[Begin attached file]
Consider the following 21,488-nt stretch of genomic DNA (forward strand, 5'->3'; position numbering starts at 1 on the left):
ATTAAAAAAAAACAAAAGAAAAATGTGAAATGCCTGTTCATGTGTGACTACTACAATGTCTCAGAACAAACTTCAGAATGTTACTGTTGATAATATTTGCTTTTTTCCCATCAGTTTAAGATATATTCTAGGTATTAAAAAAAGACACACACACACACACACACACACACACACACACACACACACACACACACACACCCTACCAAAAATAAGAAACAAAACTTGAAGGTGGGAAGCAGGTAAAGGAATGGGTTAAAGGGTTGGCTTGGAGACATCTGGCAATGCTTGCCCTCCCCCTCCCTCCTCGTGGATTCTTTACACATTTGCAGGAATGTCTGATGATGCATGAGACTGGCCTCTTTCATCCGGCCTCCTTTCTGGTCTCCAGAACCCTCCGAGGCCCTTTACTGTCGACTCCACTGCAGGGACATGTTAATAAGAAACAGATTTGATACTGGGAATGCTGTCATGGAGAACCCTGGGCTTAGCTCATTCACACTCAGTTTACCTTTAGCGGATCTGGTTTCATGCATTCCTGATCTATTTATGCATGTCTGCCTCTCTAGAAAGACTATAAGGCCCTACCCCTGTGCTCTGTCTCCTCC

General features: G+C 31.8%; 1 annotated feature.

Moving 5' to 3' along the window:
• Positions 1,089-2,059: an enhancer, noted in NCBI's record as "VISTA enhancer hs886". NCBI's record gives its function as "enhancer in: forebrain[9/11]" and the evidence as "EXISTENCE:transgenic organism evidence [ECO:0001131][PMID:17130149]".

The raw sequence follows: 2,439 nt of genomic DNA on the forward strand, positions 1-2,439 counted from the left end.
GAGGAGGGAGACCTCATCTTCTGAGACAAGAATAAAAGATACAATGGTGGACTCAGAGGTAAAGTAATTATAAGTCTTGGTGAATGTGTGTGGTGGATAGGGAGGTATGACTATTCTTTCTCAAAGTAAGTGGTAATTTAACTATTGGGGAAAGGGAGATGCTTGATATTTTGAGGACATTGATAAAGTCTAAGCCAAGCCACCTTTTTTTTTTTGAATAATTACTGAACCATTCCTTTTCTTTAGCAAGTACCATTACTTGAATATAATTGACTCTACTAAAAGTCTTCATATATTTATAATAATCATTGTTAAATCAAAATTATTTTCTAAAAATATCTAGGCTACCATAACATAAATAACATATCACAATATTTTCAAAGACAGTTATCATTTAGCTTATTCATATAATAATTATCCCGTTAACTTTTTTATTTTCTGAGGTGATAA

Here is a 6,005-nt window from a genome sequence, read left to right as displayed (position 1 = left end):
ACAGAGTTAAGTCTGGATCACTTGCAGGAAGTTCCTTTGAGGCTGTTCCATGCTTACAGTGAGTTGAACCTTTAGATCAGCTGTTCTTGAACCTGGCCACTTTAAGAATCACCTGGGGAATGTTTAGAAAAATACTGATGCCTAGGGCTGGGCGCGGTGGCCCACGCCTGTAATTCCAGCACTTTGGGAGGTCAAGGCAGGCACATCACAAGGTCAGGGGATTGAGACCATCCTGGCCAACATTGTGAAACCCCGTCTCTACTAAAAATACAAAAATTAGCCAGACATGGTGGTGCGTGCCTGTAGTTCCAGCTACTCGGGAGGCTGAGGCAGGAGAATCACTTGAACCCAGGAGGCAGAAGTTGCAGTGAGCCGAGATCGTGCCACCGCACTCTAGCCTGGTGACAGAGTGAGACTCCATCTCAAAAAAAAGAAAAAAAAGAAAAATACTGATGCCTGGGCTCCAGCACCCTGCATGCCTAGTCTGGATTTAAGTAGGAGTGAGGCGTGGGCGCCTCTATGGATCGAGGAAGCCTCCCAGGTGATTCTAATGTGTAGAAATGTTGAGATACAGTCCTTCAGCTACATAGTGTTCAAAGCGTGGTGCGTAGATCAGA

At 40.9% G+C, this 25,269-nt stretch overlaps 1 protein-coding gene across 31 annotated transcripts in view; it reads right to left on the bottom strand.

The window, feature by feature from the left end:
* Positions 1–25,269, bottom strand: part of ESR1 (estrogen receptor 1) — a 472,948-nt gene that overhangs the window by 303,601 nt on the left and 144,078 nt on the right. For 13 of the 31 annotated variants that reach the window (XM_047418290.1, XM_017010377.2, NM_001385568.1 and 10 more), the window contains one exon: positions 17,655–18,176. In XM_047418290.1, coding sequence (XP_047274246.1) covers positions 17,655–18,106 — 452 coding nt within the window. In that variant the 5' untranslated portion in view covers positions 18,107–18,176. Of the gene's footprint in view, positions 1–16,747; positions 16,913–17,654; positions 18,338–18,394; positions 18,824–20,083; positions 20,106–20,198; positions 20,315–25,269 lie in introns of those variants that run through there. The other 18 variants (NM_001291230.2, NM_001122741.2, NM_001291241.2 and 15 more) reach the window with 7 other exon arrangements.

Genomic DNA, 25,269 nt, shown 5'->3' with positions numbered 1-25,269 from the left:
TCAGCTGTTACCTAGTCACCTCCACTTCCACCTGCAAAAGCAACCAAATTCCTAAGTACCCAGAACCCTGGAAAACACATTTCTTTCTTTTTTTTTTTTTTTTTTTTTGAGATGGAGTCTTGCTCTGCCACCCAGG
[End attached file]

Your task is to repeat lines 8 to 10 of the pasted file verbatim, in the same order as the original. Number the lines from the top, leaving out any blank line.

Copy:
Here is a 6,005-nt window from a genome sequence, read left to right as displayed (position 1 = left end):
ACAGAGTTAAGTCTGGATCACTTGCAGGAAGTTCCTTTGAGGCTGTTCCATGCTTACAGTGAGTTGAACCTTTAGATCAGCTGTTCTTGAACCTGGCCACTTTAAGAATCACCTGGGGAATGTTTAGAAAAATACTGATGCCTAGGGCTGGGCGCGGTGGCCCACGCCTGTAATTCCAGCACTTTGGGAGGTCAAGGCAGGCACATCACAAGGTCAGGGGATTGAGACCATCCTGGCCAACATTGTGAAACCCCGTCTCTACTAAAAATACAAAAATTAGCCAGACATGGTGGTGCGTGCCTGTAGTTCCAGCTACTCGGGAGGCTGAGGCAGGAGAATCACTTGAACCCAGGAGGCAGAAGTTGCAGTGAGCCGAGATCGTGCCACCGCACTCTAGCCTGGTGACAGAGTGAGACTCCATCTCAAAAAAAAGAAAAAAAAGAAAAATACTGATGCCTGGGCTCCAGCACCCTGCATGCCTAGTCTGGATTTAAGTAGGAGTGAGGCGTGGGCGCCTCTATGGATCGAGGAAGCCTCCCAGGTGATTCTAATGTGTAGAAATGTTGAGATACAGTCCTTCAGCTACATAGTGTTCAAAGCGTGGTGCGTAGATCAGA

At 40.9% G+C, this 25,269-nt stretch overlaps 1 protein-coding gene across 31 annotated transcripts in view; it reads right to left on the bottom strand.